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Can insulated water bottles be used for warm liquids?

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Can insulated water bottles be used for warm liquids?

Old 11-08-21, 07:48 AM
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chaadster
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Can insulated water bottles be used for warm liquids?

I’ve sent the question to Polar via their website and will report on their reply, but in the meantime, I’m curious if anyone has experience using those insulated liner type plastic water bottles— designed to keep water cold— for keeping warm beverage when it’s cold outside?

Maybe I’m getting old, but the temps around here dove dramatically last week, and after coming home from a 35°F ride a few days ago for which I was poorly dressed, it occurred to me that having some warm tea out on the road would probably be nice through the winter.

To be clear, I’m not talking about dumping boiling water in the bottle, but would frankly warm water work and be held warm for awhile?

I’ve never used an insulated bottle before, and certainly have had water freeze up on me in the cold, so clearly there’s room for improvement on the standard bottles I’ve been using, on both ends of the temp scale.

Has anyone been using an insulated in this way? Any insights? Do you pre-warm the insulation with warm tap water before putting in warm beverage? How long does it stay warm, or does it get cold and only delay freezing?

Thanks!
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Old 11-08-21, 08:41 AM
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I've not put warm beverages in the style bottle you are describing. I have used room temperature water in a room temperature bottle for cold weather riding (below 32 degrees). This delayed the water freezing. It got pretty darn cold after the half hour mark, but didn't freeze within an hour or so ride. To prevent my bottles from freezing, and this would also provide warm/hot tea/coffee, I use oversized bottle holders and Yeti tumblers. That's more likely to achieve what you're looking for.
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Old 11-08-21, 08:44 AM
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Yes. My CamelBack bottle is plastic thus I would limit to warm, not boiling hot that might melt the plastics.

Last edited by Steve B.; 11-08-21 at 08:57 AM.
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Old 11-08-21, 09:36 AM
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Generally, the insulation doesn't care which side is of higher energy than the other. It behaves the same over the temperature ranges where you can remain alive for long.

So, I'm guessing that the question relates to the interaction between the warm liquid and the plastic bottle interior. Me, would I pour warm liquid into plastic? Not generally. There are certain types of plastic for which boiling water is appropriate. Think of the old one-shot coffee makers (I think that Black and Decker acquired one lesser brand for this), which used plastic insulated coffee mugs.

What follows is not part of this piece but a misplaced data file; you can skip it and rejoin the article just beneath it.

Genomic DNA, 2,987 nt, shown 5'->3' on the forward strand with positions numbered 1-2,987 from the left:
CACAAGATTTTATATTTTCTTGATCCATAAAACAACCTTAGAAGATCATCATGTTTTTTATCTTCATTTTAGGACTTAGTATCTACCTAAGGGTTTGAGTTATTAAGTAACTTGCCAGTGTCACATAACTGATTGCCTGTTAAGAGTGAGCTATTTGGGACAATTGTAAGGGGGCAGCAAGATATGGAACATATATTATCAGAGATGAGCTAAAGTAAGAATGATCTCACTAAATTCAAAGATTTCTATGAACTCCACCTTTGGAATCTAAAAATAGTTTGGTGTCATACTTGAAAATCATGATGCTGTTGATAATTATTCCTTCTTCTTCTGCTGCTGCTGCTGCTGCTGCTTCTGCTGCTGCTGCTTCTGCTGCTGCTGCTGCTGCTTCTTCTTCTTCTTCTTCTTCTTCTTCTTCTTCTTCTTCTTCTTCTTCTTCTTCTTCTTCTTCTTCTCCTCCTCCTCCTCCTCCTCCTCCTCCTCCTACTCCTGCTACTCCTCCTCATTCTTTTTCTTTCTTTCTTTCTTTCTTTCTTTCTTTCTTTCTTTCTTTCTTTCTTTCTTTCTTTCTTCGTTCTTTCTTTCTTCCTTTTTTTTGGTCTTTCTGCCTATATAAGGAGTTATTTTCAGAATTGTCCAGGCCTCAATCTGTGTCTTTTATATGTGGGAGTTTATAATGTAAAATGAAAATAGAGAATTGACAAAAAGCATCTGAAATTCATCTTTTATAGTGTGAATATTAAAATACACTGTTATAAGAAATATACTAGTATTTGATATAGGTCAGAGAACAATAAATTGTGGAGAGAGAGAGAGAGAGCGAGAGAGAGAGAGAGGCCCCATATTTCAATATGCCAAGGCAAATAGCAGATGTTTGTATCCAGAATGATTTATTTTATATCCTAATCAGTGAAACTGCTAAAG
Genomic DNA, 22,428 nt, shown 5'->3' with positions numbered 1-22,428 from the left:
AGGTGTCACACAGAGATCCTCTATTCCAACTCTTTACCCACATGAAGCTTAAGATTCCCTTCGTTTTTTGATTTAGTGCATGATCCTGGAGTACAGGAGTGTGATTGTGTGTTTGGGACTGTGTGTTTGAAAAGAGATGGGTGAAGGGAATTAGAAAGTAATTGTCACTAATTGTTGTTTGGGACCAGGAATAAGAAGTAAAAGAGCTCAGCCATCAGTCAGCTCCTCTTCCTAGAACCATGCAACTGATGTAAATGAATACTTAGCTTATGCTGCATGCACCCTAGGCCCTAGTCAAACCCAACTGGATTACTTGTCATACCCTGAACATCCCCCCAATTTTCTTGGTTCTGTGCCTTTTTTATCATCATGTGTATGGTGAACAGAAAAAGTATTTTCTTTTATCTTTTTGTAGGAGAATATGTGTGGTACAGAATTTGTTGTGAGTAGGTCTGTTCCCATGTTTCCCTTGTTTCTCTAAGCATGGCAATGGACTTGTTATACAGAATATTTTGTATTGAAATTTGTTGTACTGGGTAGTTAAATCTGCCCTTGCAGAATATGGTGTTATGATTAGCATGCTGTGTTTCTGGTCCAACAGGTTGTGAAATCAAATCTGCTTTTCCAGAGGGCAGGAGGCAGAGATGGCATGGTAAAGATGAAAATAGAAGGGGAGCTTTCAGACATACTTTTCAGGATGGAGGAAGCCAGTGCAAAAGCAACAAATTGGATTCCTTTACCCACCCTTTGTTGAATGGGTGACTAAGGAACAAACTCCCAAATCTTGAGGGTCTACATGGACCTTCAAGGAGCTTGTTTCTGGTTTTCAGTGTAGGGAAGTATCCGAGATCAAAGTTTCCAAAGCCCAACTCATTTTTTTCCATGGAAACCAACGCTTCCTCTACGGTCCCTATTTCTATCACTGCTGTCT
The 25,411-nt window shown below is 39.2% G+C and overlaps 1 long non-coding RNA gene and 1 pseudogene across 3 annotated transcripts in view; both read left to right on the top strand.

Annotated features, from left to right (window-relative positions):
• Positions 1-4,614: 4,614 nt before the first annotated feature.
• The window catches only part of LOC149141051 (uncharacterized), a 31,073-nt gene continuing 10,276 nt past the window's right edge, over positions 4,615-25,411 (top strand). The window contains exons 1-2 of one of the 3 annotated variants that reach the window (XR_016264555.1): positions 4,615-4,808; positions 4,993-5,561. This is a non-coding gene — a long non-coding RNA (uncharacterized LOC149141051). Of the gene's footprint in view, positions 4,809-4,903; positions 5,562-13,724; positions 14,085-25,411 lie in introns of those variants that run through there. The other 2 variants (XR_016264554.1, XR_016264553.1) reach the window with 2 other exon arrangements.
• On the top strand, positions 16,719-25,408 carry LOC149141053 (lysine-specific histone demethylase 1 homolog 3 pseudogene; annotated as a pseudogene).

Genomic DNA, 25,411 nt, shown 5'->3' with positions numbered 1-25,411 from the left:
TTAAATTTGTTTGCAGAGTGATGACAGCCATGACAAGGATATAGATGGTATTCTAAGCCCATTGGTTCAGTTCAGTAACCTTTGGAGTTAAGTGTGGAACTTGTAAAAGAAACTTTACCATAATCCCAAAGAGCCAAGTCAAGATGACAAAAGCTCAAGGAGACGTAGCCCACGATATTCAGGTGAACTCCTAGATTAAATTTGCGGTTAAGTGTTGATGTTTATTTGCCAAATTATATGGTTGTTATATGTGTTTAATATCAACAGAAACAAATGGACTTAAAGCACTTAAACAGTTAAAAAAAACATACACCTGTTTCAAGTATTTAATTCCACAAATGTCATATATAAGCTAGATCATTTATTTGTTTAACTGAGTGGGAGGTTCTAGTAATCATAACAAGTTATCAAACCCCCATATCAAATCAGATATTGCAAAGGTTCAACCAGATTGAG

For a cycling bottle, I wouldn't do it. Get a stainless flask for that.
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Old 11-08-21, 09:45 AM
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There are smaller thermos type bottles that I take cross country skiing. It might fit the bottle cage. But obviously, you'd need to stop and unscrew the cap while out riding.

Yes, as mentioned, I'm not really into mixing plastic and hot or even warm beverages. Although, at my age, a bit more chemical contamination probably won't make much difference.
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Old 11-08-21, 09:48 AM
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plastic has it's limits


I prefer something else. this is a 16oz. Corkcicle Canteen. fits nicely in bottle cages

Last edited by rumrunn6; 11-08-21 at 06:34 PM.
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Old 11-08-21, 09:52 AM
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I'm going to guess that Polar tells you not to do it because they know that their definition of warm might be different from yours and they don't want to get into a legal liability issue if you burn yourself from hot liquid or damage your bottle after "they said it was ok". As far as whether it's actually ok or not, warm (body temp or thereabouts) probably won't cause a problem and might stay better away from freezing. Warmer than that, I probably wouldn't do. Especially with older plastics that I might be concerned about what would be leaching out through the warm water into what I'll be drinking (probably nothing, but I'd rather not worry).